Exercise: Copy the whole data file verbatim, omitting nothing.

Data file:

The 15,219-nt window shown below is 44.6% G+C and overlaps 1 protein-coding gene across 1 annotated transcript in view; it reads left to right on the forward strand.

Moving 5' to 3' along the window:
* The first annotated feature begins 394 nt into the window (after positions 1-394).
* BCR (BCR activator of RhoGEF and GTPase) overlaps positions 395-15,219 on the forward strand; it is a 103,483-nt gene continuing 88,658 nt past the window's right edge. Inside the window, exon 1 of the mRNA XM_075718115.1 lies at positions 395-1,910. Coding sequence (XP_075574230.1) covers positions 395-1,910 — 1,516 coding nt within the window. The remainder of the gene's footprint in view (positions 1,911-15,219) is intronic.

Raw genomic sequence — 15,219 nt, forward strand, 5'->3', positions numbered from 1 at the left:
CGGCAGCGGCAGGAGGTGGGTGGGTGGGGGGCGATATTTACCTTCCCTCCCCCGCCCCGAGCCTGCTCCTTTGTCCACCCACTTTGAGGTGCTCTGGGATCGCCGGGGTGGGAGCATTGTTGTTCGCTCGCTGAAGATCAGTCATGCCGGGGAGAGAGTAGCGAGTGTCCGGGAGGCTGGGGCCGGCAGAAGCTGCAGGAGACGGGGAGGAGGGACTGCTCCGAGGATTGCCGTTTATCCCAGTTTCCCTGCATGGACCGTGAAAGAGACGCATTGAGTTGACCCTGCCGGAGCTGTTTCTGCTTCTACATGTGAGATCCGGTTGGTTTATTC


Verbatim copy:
The 15,219-nt window shown below is 44.6% G+C and overlaps 1 protein-coding gene across 1 annotated transcript in view; it reads left to right on the forward strand.

Moving 5' to 3' along the window:
* The first annotated feature begins 394 nt into the window (after positions 1-394).
* BCR (BCR activator of RhoGEF and GTPase) overlaps positions 395-15,219 on the forward strand; it is a 103,483-nt gene continuing 88,658 nt past the window's right edge. Inside the window, exon 1 of the mRNA XM_075718115.1 lies at positions 395-1,910. Coding sequence (XP_075574230.1) covers positions 395-1,910 — 1,516 coding nt within the window. The remainder of the gene's footprint in view (positions 1,911-15,219) is intronic.

Raw genomic sequence — 15,219 nt, forward strand, 5'->3', positions numbered from 1 at the left:
CGGCAGCGGCAGGAGGTGGGTGGGTGGGGGGCGATATTTACCTTCCCTCCCCCGCCCCGAGCCTGCTCCTTTGTCCACCCACTTTGAGGTGCTCTGGGATCGCCGGGGTGGGAGCATTGTTGTTCGCTCGCTGAAGATCAGTCATGCCGGGGAGAGAGTAGCGAGTGTCCGGGAGGCTGGGGCCGGCAGAAGCTGCAGGAGACGGGGAGGAGGGACTGCTCCGAGGATTGCCGTTTATCCCAGTTTCCCTGCATGGACCGTGAAAGAGACGCATTGAGTTGACCCTGCCGGAGCTGTTTCTGCTTCTACATGTGAGATCCGGTTGGTTTATTC